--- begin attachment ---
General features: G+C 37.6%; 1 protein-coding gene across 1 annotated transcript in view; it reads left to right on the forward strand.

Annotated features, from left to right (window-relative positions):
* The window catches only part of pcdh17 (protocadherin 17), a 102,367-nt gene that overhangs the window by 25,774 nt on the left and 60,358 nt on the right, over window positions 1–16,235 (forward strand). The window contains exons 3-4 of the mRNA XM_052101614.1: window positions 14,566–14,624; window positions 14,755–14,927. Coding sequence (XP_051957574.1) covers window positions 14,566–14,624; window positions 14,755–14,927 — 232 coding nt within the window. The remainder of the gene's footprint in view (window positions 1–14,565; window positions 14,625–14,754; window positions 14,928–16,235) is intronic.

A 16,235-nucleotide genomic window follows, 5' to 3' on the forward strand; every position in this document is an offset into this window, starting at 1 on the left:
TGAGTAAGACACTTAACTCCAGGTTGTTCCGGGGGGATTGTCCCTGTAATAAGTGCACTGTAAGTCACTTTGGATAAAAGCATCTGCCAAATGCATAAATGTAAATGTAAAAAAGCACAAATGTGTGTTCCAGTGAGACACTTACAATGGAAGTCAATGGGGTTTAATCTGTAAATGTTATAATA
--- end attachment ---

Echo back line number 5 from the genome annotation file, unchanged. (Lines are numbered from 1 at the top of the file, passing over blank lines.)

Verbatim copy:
TGAGTAAGACACTTAACTCCAGGTTGTTCCGGGGGGATTGTCCCTGTAATAAGTGCACTGTAAGTCACTTTGGATAAAAGCATCTGCCAAATGCATAAATGTAAATGTAAAAAAGCACAAATGTGTGTTCCAGTGAGACACTTACAATGGAAGTCAATGGGGTTTAATCTGTAAATGTTATAATA